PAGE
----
The sound of running water is soothing and can add tranquillity to any landscape. You can either pair a landscape waterfall with a pond or create one without a pond. These instructions describe how to design and build a waterfall without a pond.
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Things you need
- Submersible fountain pump
- Flexible ribbed hose pipe
- Hose clamp
- Silicone sealant
- Rubber pond liner material
Select the location for your waterfall. To enjoy your landscape waterfall throughout the year, locate at least a portion of the stream where it's visible from inside the house. Sound is equally important, so locate the waterfall and stream where you can hear it from the house.
Decide on the dimensions of both the waterfall and stream: length, width, depth. The height of the waterfall's origin above the lowest point of the stream is referred to as "head." Along with the volume of water in your landscape waterfall system, head measurement and length of the stream from pump to waterfall will determine the strength of the pump you will need for your water feature.
Calculate how much water the pump will need to move. In a pondless waterfall system, this will require two calculations. To determine how much water will be in the stream, multiply the length by width by depth by 7.48 (gallons of water per cubic foot of space). The result will equal the gallons of water in the stream. The reservoir containing the pump will not hold as much water as a pond of equal size, due to the rock filling the reservoir. Assume the rock will take up 60 per cent of the volume, and add .40 into the calculation. Reservoir gallons = length x width x depth x .4 (40 per cent) x 7.48. Clearwater Landscapes recommends the reservoir should hold three times the volume of water in the stream for the system to function well. Adjust your measurements until this ratio is closer.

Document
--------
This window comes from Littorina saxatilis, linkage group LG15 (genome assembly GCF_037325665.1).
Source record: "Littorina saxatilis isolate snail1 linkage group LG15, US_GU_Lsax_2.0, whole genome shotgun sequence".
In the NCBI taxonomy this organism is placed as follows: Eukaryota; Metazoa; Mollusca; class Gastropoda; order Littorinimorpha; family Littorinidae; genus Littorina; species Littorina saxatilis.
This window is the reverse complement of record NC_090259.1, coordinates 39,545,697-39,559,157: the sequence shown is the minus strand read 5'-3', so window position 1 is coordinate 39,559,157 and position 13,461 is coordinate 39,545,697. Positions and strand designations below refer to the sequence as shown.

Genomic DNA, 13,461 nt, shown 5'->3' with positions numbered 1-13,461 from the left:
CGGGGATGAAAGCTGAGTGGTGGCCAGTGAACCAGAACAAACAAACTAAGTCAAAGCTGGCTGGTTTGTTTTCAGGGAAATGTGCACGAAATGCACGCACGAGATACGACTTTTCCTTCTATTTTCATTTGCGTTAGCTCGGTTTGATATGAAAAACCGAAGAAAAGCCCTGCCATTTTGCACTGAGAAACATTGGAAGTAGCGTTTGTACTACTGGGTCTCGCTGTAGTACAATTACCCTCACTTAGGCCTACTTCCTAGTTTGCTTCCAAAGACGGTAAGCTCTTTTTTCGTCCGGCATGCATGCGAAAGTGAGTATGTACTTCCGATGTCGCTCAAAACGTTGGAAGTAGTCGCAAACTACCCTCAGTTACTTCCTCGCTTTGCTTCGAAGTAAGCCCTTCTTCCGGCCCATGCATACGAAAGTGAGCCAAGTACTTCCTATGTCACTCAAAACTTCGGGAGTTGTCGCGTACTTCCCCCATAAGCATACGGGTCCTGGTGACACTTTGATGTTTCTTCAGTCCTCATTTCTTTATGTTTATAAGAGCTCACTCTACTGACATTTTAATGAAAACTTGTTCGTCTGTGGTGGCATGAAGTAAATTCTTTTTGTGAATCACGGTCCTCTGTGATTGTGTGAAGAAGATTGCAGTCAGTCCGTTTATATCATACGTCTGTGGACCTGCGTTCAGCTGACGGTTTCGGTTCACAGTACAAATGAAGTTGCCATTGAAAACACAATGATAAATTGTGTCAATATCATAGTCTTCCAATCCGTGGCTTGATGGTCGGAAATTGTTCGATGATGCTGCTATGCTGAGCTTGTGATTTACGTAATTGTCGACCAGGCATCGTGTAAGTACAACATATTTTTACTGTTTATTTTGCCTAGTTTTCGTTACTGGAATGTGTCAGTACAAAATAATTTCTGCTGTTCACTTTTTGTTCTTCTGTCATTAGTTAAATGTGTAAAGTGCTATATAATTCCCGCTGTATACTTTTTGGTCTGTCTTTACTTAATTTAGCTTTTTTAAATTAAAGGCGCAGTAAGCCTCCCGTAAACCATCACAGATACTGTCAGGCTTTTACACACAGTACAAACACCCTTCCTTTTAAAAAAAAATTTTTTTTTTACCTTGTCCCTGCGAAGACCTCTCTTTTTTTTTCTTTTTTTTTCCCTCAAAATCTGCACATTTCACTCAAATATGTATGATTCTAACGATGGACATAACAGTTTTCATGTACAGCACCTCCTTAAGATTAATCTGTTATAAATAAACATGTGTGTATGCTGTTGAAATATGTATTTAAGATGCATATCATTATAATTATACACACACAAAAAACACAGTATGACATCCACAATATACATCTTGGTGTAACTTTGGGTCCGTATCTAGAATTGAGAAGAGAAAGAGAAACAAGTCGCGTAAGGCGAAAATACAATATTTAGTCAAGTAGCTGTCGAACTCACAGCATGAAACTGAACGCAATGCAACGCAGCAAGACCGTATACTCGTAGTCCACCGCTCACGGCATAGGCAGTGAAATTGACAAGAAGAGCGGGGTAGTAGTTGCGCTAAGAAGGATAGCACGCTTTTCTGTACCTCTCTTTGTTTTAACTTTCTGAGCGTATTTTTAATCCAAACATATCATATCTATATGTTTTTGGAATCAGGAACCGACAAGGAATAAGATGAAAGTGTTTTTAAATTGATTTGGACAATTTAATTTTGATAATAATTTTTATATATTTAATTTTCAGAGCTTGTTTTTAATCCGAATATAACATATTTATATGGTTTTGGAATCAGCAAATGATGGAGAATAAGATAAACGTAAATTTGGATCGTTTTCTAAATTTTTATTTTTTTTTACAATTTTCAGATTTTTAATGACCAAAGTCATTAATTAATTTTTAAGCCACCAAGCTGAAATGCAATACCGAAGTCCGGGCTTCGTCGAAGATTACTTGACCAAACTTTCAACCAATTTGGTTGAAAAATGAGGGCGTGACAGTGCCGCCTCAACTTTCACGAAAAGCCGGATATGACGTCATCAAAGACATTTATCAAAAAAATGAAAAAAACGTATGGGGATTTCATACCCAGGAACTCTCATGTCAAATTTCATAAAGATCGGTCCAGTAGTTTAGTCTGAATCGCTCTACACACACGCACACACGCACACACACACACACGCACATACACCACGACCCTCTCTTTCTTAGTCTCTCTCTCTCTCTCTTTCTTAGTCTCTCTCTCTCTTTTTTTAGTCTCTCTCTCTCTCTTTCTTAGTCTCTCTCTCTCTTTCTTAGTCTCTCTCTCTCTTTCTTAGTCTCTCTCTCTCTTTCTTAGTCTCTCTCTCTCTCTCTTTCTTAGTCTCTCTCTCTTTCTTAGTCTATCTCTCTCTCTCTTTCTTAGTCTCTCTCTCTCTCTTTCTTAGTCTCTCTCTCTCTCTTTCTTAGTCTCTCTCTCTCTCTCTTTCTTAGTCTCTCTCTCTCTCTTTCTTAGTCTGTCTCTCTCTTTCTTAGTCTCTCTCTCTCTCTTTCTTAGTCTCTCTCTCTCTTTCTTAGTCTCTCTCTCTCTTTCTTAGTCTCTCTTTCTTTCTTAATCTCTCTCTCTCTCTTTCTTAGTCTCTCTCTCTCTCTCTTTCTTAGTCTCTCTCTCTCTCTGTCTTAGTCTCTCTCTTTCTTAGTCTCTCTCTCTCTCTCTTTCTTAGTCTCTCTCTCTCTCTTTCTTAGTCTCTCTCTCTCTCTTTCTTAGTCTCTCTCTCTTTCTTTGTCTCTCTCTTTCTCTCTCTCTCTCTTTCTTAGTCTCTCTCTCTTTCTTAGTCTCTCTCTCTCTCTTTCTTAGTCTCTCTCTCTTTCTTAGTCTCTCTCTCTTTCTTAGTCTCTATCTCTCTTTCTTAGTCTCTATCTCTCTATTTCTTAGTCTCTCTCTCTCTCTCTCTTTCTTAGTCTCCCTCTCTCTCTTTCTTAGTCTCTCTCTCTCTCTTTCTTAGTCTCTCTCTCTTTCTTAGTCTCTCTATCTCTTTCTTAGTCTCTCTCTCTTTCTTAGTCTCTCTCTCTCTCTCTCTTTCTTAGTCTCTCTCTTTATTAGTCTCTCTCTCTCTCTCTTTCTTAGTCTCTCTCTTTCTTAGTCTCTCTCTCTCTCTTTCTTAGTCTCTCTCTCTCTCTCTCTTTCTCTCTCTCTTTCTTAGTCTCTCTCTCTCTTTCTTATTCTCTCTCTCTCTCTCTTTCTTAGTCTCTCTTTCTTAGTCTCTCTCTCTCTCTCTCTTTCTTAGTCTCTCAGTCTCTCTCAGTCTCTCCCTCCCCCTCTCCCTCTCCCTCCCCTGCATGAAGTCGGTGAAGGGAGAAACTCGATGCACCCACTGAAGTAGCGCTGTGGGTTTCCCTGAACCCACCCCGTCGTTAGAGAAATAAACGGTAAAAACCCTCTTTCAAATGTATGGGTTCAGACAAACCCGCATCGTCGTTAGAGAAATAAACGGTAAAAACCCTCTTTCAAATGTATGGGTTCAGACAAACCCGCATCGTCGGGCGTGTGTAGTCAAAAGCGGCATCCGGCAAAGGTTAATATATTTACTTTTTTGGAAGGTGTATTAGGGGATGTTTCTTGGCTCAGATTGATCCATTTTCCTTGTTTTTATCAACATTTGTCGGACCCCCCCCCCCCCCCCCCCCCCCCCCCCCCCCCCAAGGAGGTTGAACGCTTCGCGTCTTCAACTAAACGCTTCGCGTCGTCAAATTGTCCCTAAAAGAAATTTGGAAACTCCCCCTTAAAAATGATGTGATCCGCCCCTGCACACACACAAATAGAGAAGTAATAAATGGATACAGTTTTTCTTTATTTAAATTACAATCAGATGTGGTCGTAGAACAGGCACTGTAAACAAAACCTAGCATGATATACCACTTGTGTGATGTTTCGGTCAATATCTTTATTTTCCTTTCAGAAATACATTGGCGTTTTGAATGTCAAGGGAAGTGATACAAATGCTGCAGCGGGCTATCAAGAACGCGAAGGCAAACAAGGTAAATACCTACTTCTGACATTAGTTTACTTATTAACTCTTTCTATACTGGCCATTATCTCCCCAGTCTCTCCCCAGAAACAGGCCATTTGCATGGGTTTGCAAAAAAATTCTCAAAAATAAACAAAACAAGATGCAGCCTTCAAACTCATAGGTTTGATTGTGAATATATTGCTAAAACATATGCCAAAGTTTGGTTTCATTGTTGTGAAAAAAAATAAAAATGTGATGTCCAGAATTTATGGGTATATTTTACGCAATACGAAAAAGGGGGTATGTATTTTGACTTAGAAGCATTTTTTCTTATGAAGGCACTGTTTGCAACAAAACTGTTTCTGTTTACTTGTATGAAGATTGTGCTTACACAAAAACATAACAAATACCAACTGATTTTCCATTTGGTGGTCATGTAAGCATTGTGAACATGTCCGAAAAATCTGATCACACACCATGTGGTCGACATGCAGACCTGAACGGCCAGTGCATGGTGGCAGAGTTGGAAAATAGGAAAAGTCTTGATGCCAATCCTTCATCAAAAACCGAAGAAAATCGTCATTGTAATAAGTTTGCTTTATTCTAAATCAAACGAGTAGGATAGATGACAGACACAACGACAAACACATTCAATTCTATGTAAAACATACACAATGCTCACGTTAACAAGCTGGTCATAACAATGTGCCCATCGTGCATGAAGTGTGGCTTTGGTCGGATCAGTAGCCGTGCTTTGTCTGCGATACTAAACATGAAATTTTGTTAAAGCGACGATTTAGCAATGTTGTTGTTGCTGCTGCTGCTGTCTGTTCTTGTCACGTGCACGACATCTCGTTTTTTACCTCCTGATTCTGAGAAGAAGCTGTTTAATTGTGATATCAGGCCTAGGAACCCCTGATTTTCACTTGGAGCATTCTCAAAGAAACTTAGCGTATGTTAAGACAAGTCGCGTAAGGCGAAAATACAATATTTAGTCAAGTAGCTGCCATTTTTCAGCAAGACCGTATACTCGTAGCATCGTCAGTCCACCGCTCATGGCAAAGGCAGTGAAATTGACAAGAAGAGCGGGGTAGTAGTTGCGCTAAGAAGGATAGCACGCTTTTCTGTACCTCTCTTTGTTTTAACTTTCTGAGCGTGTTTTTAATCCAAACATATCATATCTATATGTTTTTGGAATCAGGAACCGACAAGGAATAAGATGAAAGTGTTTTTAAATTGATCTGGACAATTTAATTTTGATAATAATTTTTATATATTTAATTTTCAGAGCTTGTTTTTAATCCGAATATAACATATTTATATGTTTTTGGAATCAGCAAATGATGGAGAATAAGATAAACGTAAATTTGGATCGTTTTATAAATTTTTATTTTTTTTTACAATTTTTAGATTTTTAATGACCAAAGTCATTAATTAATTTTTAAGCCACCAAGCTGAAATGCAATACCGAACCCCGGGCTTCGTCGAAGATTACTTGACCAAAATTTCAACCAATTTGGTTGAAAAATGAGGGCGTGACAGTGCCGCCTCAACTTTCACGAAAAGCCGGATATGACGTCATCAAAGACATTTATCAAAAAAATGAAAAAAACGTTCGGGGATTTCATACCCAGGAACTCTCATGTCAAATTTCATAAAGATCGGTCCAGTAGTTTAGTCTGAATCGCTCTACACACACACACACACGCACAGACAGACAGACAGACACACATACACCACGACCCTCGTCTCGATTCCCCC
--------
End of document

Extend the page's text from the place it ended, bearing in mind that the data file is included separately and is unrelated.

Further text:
Purchase a water pump based on the gallons per hour (GPH) needed. Kits with all the required building materials are available, but you will still need to know the GPH requirement to buy the correct pump size. Pumps are rated with both a GPH flow and a maximum head height. You want a maximum head rating to be higher than the expected head elevation in your landscape waterfall; at maximum head, the flow will be zero. Water flow will be restricted by both head elevation and length of water travel from the pump to the top of the waterfall. Every 10 feet of hose length adds the same resistance as one foot of head elevation. Any sharp bends in the plumbing will also restrict flow. The width of your waterfall spillway will also determine the GPH rating. Every inch of spillway width equates to approximately 65 to 95 gallons per hour of water flow. Retail outlets that sell pumps will have conversion charts available to help determine the correct size pump for your design based on your calculations.
Purchase piping for your pump equal to the size of the outlet size on the pump. Mismatched pipe diameter -- for example, a one-fourth-inch pipe attached to a one-half-inch outlet -- will restrict water flow and reduce the lifespan of the pump. A larger diameter pipe and shorter pipe length will both increase the flow of your waterfall.
Dig a hole for your submersible waterfall pump well to your design specifications. If the pump does not come with its own vault, you can use a milk crate or other sturdy, porous box to hold the rocks at a distance from the pump to ensure submersion of the water-cooled pump.
Line the hole and streambed with rubber pond liner material.
Install your pump per manufacturer's instructions.
Run the hose from the pump to the top of your waterfall. Attach to a weir (container), which you can either purchase or create at home, to the top of the hose, where the water will gather at the top of the waterfall before spilling over the lip of the spillway. Use non-toxic silicone sealant on the hose connections and secure with hose clamps.
Bury the exposed length of hose or otherwise conceal from view.
Fill the well around the pump vault with rock and decorate the streambed.
Fill with water and run your landscape waterfall.
Tips and warnings
- Before you buy, compare the running cost of pumps that will deliver the GPH you need for your system. Over a three-year span, the less expensive pump that runs on higher watts may cost you more than the more expensive pump that runs on fewer watts. Divide the watts per hour rating on the pump box by 1,000 to determine kilowatts per hour; multiply by 24 hours by 365 days by your local power rate (found on your utility bill) for the cost per year to run the pump 24/7.
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